Seeing as all three major monotheistic traditions prophesize a new creation and a resurrection of the dead afterwards, suffering then is seen as temporary.
    In 200 trillion years what happened to you in the first seventy-eight is hardly going to matter they believe, although how you initially responded may.

  • mere citizen

    May I suggest you read “The rich man and the Kingdom” a book about John Rockefeller and all the “good” done which was informed by his very liberal, non theological based faith. The fact that his faith was was not particularly biblically based is seen as a plus and lauded by this book. It can’t be avoided that Rockefeller foundation also funded eugenics reseach in both this country and Germany, in Germany through the Kaiser Wilhelm Institute, anyone who refuses to see the connection between eugenics and Darwinism has simply done either no research or is someone so steeped in the religion of Darwinism they refuse to consider available evidence. It also must be noted that those great social gospel folks endorsed eugenics as well. In 2008 the Methodist Church apologized for its very early support of euginics, a function of the churches non biblical belief in perfectionability. It was routinely “progressive ” churches that embraced eugenics. Read “Preaching Eugenics, “, a book that details this quite well.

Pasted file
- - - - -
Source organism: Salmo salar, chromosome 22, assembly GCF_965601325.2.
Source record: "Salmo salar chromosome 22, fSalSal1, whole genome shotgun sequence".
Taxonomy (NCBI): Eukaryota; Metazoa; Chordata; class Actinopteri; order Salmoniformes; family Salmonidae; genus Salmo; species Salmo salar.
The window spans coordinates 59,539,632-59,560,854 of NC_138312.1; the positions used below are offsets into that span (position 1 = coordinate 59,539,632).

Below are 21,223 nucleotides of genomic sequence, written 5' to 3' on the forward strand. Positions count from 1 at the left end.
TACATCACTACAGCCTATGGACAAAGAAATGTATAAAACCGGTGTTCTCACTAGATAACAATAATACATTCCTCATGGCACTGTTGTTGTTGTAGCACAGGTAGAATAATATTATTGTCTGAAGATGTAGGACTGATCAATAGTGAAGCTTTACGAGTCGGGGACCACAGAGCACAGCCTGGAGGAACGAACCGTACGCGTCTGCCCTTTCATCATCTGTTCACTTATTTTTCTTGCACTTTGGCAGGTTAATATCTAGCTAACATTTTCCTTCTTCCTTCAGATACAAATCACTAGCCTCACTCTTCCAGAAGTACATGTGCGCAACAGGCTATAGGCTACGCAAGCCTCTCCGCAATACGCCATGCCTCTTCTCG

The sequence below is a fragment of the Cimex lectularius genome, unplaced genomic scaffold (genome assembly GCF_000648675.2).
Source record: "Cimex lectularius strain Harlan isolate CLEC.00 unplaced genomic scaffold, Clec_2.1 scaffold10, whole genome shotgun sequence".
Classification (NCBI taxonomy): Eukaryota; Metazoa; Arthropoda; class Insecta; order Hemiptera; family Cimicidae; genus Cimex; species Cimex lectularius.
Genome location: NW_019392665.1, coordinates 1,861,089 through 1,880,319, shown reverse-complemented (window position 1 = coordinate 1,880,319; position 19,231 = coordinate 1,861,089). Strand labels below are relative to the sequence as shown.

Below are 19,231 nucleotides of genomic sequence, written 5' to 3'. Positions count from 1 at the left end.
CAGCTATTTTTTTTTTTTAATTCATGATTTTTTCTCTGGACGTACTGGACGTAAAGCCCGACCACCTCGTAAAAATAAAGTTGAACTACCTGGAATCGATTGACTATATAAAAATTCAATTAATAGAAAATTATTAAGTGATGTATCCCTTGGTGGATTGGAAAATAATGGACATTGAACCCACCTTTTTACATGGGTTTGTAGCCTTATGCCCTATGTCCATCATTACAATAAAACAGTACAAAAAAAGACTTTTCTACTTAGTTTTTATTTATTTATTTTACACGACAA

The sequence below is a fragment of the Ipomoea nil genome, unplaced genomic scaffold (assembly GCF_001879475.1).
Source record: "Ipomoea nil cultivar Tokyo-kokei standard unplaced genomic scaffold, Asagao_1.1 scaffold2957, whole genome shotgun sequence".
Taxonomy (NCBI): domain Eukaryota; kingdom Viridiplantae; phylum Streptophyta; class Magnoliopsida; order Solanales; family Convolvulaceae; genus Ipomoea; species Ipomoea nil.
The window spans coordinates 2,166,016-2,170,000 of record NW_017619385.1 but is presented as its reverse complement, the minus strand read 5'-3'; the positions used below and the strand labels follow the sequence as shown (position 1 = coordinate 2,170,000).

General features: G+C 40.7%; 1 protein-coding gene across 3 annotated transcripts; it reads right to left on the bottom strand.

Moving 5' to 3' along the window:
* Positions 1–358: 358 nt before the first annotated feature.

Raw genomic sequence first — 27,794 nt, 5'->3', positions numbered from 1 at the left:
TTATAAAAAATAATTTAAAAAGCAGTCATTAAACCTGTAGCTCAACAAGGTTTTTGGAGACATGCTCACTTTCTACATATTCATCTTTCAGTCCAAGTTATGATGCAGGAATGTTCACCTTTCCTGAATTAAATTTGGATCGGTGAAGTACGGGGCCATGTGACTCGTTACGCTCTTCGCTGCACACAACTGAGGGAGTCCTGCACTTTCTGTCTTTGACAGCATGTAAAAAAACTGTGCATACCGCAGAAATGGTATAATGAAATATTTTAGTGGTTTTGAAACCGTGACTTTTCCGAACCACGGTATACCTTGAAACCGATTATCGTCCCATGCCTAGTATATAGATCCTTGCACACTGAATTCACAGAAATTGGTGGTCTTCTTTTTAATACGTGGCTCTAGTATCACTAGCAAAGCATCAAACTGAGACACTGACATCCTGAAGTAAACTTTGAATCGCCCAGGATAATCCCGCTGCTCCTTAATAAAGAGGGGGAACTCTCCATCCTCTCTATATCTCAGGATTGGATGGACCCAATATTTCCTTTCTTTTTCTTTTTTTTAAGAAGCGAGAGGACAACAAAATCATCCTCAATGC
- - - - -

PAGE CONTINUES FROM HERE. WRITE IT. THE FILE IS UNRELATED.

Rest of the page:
Christians who hold to Orthodoxcy were not involved with the Darwin inspired eugenics but those who did jot were in large part. The information is easily found but one must put aside prejudices and actually do some research instead of parroting the party line.

  • Gerald A

    Evolution is founded on circular reasoning. It’s assumed to have occurred and then observations are fit into an evolutionary scenario.

    Per Dr. David Berlinski:

    “Suspicions about Darwin’s theory arise for two reasons. The first: the theory makes little sense. The second: it is supported by little evidence.”

    Here Berlinski says that there is a general lack of empirical evidence for Neo-Darwinian evolution. Furthermore, the theory lacks predictive power.

  • Anthony

    Darwin’s Ghost

  • Anthony

    Mistake at @9, sorry.

  • Lavaux

    Why doesn’t faith through grace dissolve the boundary between ID and theistic evolution? One can use scientific methods to establish ID as a counterpoint to Darwinism to neutralize both, but only faith can incite the effort. And grace is extended to all but in unequal amounts, thereby neutralizing theodicy (if death and suffering are inevitable to all only in differing quantities and qualities among individuals, then why isn’t every man’s complaint against God at least as great as or less than Job’s and hence already adjudicated?).

  • Robert F